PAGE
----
While I’m a bit late in joining the discussion, the first question is intriguing and a wonderful starting point: “When you strip everything away and get to the essense, what is worship?”
I’m not sure that I’m qualified to answer this question at all, but I’ll start of with this:
Worship begins when I see where I end and God begins. Worship is the response borne out of the understanding that I have no leverage with God, that he is holy, and that every breath, every motion, every small of creation that I can muster up to express that sentiment was itself a gift of grace from God. And I am awed that the Giver is amazed when the gift is returned in my voice, my words, and my actions. The Giver has made me a giver; and in essence, worship is the act of taking on the image of God as one who gives without fear of unrequited love.
I am most moved when I read some of the responses of those who have no leverage before God and yet are unafraid to bear the consequences.
In Daniel 3, when the Shadrach, Meshach, and Abednago are challenged by King Nebuchadnezzar to worship his likeness or be thrown in the fire. The king finishes with a most megalomaniacal question, “If you do not worship it, you will be thrown immediately into a blazing furnace. Then what god will be able to rescue you from my hand?”
Their response is unbelievable: refuse by saying, “If we are thrown into the blazing furnace, the God we serve is able to save us from it, and he will rescue us from your hand, O king. But even if he does not, we want you to know, O king, that we will not serve your gods or worship the image of gold you have set up.”
“Even if he does not”? Wow. That’s worship.
Or check out Job, after the tragedies have beset him, he still has the faith to say, “Though he slay me, yet will I hope in him”. That’s an attitude of worship.
As I view worship, there is this crazy notion that my trust in God, my hope in God, my love for God is so real and palpable, I don’t even care if God doesn’t acknowledge it, because he’s still worth it. He’s that worth it. In my mind, it’s very similar to the cliffhanging that love is between my wife and me. I had no idea how this was going to turn out, but there was a point in our budding relationship, where I didn’t even care if she loved me back. I loved her so much that it was no longer dependent on her reciprocation of it.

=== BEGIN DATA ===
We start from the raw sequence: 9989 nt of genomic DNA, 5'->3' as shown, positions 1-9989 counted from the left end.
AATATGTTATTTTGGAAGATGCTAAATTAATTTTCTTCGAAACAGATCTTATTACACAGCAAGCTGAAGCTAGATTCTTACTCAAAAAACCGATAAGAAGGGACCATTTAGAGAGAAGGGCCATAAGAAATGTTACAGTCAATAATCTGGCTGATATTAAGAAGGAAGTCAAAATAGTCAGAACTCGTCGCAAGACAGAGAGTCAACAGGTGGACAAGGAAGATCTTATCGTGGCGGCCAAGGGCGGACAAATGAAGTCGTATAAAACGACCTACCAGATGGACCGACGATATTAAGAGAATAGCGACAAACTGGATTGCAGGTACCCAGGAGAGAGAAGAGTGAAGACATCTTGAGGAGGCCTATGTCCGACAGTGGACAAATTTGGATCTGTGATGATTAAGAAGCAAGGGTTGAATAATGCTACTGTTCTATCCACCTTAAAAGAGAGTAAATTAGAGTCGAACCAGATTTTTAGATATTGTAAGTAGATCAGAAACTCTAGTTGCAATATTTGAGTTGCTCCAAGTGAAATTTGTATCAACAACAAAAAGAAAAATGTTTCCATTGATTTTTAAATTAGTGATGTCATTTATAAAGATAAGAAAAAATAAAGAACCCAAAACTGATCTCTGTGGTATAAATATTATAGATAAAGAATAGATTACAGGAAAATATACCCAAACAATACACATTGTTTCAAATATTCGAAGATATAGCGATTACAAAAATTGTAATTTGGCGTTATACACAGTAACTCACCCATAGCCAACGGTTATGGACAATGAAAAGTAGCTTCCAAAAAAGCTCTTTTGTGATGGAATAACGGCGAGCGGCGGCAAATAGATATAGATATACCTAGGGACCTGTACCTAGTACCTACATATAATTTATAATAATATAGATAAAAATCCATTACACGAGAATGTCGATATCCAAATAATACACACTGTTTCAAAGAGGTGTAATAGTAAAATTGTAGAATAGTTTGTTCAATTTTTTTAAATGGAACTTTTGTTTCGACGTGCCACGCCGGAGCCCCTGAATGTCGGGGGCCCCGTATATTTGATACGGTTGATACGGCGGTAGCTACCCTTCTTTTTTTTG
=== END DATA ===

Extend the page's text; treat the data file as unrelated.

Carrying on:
Sound stalker-ish? Maybe. But I had the right heart about it. I didn’t want to possess her or control her. I love her, and in my mind and heart, she didn’t have to love me back, it wouldn’t change the way I feel. That’s when I started to get a glimpse of how God loves us. And that’s where I get the notion that I could love God the same way.
Repentance is worship. A life of repentance is synonymous with a life of worship.
In Judges 10:11-16, there is an interesting story where God plays coy: “You have forsaken me and served other gods, so I will no longer save you. Go and cry out to the gods you have chosen. Let them save you when you are in trouble!”
The response here again is remarkable about how strong the conviction is to repentance: “‘We have sinned. Do with us whatever you think best, but please rescue us now.’ Then they got rid of the foreign gods among them and served the LORD.”
That’s the essence of worship to me: an admission to God that this is where I end and He begins. Even if I can’t earn his favor, he is worthy of worship and I’m learning to live with any consequence to that.